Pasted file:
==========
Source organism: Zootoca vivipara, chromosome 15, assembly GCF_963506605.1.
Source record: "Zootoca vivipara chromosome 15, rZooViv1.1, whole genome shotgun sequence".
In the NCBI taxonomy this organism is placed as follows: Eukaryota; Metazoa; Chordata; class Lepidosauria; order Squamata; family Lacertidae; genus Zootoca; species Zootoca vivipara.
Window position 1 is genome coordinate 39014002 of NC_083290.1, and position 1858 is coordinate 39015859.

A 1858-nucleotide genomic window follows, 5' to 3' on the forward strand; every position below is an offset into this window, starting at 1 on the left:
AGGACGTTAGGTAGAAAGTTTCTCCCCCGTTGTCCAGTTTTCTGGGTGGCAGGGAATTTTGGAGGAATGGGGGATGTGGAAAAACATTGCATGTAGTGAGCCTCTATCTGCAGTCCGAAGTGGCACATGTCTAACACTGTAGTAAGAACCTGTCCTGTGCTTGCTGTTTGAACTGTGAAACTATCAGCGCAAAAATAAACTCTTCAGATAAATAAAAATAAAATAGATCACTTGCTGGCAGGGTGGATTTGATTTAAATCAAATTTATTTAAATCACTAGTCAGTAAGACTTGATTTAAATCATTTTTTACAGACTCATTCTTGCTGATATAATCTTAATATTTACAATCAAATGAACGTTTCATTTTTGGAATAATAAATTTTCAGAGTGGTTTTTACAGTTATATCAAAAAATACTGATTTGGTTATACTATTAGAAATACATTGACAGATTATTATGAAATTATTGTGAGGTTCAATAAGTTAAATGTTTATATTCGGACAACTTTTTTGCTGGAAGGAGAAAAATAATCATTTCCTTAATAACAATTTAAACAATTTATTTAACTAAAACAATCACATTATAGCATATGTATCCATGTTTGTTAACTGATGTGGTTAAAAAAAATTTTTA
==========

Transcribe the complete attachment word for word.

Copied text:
Source organism: Zootoca vivipara, chromosome 15, assembly GCF_963506605.1.
Source record: "Zootoca vivipara chromosome 15, rZooViv1.1, whole genome shotgun sequence".
In the NCBI taxonomy this organism is placed as follows: Eukaryota; Metazoa; Chordata; class Lepidosauria; order Squamata; family Lacertidae; genus Zootoca; species Zootoca vivipara.
Window position 1 is genome coordinate 39014002 of NC_083290.1, and position 1858 is coordinate 39015859.

A 1858-nucleotide genomic window follows, 5' to 3' on the forward strand; every position below is an offset into this window, starting at 1 on the left:
AGGACGTTAGGTAGAAAGTTTCTCCCCCGTTGTCCAGTTTTCTGGGTGGCAGGGAATTTTGGAGGAATGGGGGATGTGGAAAAACATTGCATGTAGTGAGCCTCTATCTGCAGTCCGAAGTGGCACATGTCTAACACTGTAGTAAGAACCTGTCCTGTGCTTGCTGTTTGAACTGTGAAACTATCAGCGCAAAAATAAACTCTTCAGATAAATAAAAATAAAATAGATCACTTGCTGGCAGGGTGGATTTGATTTAAATCAAATTTATTTAAATCACTAGTCAGTAAGACTTGATTTAAATCATTTTTTACAGACTCATTCTTGCTGATATAATCTTAATATTTACAATCAAATGAACGTTTCATTTTTGGAATAATAAATTTTCAGAGTGGTTTTTACAGTTATATCAAAAAATACTGATTTGGTTATACTATTAGAAATACATTGACAGATTATTATGAAATTATTGTGAGGTTCAATAAGTTAAATGTTTATATTCGGACAACTTTTTTGCTGGAAGGAGAAAAATAATCATTTCCTTAATAACAATTTAAACAATTTATTTAACTAAAACAATCACATTATAGCATATGTATCCATGTTTGTTAACTGATGTGGTTAAAAAAAATTTTTA